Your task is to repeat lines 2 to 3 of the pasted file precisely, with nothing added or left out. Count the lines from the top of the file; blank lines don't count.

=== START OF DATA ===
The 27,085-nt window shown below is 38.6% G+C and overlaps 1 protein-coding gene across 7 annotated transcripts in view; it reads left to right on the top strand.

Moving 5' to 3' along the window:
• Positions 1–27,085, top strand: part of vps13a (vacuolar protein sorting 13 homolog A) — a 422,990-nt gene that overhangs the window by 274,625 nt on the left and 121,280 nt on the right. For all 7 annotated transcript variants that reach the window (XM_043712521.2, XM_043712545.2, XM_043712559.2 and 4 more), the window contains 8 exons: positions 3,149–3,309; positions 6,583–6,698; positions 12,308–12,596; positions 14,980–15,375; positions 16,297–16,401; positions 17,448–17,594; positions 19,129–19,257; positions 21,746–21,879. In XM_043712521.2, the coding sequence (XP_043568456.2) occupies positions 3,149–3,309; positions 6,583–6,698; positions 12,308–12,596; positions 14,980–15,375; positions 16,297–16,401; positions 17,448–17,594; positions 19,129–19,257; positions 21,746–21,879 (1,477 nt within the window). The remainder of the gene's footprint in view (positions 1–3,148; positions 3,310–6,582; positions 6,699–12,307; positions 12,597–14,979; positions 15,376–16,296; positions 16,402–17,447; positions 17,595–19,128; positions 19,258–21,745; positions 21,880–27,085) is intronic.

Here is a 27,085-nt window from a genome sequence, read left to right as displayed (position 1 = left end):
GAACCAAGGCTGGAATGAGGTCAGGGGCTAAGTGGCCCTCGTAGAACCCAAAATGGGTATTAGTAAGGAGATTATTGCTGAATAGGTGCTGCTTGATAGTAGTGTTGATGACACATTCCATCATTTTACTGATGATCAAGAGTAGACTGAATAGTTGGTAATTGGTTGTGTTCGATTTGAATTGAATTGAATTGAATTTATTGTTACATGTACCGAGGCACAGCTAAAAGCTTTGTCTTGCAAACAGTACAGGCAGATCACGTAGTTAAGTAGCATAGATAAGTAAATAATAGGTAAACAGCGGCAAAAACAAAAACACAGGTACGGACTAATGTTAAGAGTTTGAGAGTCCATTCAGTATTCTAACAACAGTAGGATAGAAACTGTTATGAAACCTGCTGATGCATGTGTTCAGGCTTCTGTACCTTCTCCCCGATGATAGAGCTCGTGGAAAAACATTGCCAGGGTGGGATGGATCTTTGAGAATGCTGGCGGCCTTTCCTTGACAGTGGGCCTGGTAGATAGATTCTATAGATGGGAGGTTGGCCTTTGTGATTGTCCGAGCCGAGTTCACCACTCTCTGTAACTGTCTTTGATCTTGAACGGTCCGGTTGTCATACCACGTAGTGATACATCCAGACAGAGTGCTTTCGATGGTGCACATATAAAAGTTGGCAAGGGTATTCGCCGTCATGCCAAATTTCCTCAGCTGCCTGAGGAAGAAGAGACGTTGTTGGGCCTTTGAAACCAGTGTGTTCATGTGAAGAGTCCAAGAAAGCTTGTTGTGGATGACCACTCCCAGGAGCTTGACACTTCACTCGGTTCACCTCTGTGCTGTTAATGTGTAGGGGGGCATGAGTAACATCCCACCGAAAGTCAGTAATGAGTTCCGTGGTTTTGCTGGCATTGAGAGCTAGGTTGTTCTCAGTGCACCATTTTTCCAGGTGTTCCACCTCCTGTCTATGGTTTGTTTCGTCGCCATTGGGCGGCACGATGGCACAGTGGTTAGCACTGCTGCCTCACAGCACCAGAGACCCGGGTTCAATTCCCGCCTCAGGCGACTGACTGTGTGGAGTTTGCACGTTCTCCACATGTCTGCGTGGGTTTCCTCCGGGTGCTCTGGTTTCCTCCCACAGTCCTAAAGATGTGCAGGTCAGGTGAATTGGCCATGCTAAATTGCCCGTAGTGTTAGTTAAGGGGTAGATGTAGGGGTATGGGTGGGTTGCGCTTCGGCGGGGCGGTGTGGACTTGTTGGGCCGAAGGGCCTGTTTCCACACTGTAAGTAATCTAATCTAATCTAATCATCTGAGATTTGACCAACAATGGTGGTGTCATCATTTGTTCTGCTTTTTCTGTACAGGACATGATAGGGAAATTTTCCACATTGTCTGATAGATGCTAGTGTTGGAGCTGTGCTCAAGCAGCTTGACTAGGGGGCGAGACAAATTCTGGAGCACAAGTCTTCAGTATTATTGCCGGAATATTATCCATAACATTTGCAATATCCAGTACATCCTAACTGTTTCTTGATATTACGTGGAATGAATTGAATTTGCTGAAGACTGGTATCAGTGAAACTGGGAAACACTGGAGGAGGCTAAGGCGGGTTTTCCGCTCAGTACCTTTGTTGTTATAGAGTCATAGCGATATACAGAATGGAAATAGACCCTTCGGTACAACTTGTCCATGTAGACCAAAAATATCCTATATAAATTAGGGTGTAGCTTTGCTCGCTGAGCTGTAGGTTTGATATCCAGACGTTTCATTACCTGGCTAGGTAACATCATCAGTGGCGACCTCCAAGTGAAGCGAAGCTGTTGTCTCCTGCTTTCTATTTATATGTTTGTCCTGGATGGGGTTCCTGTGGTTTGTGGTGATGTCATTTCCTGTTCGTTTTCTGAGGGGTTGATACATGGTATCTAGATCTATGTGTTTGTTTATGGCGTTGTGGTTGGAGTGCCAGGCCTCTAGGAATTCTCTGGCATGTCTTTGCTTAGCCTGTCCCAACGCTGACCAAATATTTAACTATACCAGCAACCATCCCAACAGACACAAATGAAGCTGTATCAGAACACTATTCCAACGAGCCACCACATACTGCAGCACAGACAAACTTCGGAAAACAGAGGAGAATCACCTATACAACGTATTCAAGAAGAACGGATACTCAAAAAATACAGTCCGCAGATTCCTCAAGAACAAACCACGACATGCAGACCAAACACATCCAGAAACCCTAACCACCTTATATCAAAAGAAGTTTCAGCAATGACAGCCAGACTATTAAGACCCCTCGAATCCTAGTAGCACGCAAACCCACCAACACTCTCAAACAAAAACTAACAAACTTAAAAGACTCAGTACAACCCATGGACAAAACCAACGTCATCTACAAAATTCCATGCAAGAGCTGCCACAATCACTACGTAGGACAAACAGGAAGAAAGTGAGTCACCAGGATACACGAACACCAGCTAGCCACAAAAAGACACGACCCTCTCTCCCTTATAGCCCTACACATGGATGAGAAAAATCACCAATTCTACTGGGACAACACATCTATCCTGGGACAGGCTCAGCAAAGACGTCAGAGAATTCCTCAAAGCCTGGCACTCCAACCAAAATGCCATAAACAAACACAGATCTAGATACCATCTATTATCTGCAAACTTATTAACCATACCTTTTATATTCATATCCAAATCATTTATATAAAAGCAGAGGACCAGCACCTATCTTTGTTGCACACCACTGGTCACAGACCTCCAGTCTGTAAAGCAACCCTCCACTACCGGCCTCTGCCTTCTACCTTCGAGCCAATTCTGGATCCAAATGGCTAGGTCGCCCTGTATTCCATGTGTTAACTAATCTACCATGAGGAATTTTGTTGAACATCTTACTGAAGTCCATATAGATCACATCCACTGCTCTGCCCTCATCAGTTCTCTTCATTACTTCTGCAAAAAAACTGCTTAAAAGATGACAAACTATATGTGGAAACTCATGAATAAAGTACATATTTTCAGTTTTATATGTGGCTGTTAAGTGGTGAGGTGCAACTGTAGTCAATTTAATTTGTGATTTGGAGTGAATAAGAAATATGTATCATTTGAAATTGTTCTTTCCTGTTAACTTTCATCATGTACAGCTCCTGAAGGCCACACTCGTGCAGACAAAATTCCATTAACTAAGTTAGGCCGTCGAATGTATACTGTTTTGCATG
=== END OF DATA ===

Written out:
Moving 5' to 3' along the window:
• Positions 1–27,085, top strand: part of vps13a (vacuolar protein sorting 13 homolog A) — a 422,990-nt gene that overhangs the window by 274,625 nt on the left and 121,280 nt on the right. For all 7 annotated transcript variants that reach the window (XM_043712521.2, XM_043712545.2, XM_043712559.2 and 4 more), the window contains 8 exons: positions 3,149–3,309; positions 6,583–6,698; positions 12,308–12,596; positions 14,980–15,375; positions 16,297–16,401; positions 17,448–17,594; positions 19,129–19,257; positions 21,746–21,879. In XM_043712521.2, the coding sequence (XP_043568456.2) occupies positions 3,149–3,309; positions 6,583–6,698; positions 12,308–12,596; positions 14,980–15,375; positions 16,297–16,401; positions 17,448–17,594; positions 19,129–19,257; positions 21,746–21,879 (1,477 nt within the window). The remainder of the gene's footprint in view (positions 1–3,148; positions 3,310–6,582; positions 6,699–12,307; positions 12,597–14,979; positions 15,376–16,296; positions 16,402–17,447; positions 17,595–19,128; positions 19,258–21,745; positions 21,880–27,085) is intronic.